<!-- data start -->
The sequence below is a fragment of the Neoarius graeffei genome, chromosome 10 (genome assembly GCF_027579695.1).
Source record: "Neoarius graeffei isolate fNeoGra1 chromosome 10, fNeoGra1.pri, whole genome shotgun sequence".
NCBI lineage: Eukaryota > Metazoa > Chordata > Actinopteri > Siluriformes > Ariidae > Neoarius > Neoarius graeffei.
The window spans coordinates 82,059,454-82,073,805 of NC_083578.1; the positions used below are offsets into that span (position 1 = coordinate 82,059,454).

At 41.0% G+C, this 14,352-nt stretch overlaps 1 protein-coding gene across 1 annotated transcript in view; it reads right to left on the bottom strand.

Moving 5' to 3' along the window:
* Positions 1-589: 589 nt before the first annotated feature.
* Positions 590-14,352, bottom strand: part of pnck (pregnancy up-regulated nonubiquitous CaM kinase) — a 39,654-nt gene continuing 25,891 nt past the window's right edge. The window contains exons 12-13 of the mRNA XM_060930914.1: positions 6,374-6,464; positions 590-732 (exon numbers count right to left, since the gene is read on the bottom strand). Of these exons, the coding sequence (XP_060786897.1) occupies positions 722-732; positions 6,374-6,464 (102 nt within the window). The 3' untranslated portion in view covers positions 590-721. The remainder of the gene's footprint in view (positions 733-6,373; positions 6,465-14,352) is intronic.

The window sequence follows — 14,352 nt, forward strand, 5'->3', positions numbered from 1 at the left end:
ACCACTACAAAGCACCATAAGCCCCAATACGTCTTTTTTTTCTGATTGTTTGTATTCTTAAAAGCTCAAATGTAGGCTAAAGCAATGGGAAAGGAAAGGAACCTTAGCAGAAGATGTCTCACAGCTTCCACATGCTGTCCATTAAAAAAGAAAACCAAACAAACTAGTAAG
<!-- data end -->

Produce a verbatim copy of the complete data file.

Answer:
The sequence below is a fragment of the Neoarius graeffei genome, chromosome 10 (genome assembly GCF_027579695.1).
Source record: "Neoarius graeffei isolate fNeoGra1 chromosome 10, fNeoGra1.pri, whole genome shotgun sequence".
NCBI lineage: Eukaryota > Metazoa > Chordata > Actinopteri > Siluriformes > Ariidae > Neoarius > Neoarius graeffei.
The window spans coordinates 82,059,454-82,073,805 of NC_083578.1; the positions used below are offsets into that span (position 1 = coordinate 82,059,454).

At 41.0% G+C, this 14,352-nt stretch overlaps 1 protein-coding gene across 1 annotated transcript in view; it reads right to left on the bottom strand.

Moving 5' to 3' along the window:
* Positions 1-589: 589 nt before the first annotated feature.
* Positions 590-14,352, bottom strand: part of pnck (pregnancy up-regulated nonubiquitous CaM kinase) — a 39,654-nt gene continuing 25,891 nt past the window's right edge. The window contains exons 12-13 of the mRNA XM_060930914.1: positions 6,374-6,464; positions 590-732 (exon numbers count right to left, since the gene is read on the bottom strand). Of these exons, the coding sequence (XP_060786897.1) occupies positions 722-732; positions 6,374-6,464 (102 nt within the window). The 3' untranslated portion in view covers positions 590-721. The remainder of the gene's footprint in view (positions 733-6,373; positions 6,465-14,352) is intronic.

The window sequence follows — 14,352 nt, forward strand, 5'->3', positions numbered from 1 at the left end:
ACCACTACAAAGCACCATAAGCCCCAATACGTCTTTTTTTTCTGATTGTTTGTATTCTTAAAAGCTCAAATGTAGGCTAAAGCAATGGGAAAGGAAAGGAACCTTAGCAGAAGATGTCTCACAGCTTCCACATGCTGTCCATTAAAAAAGAAAACCAAACAAACTAGTAAG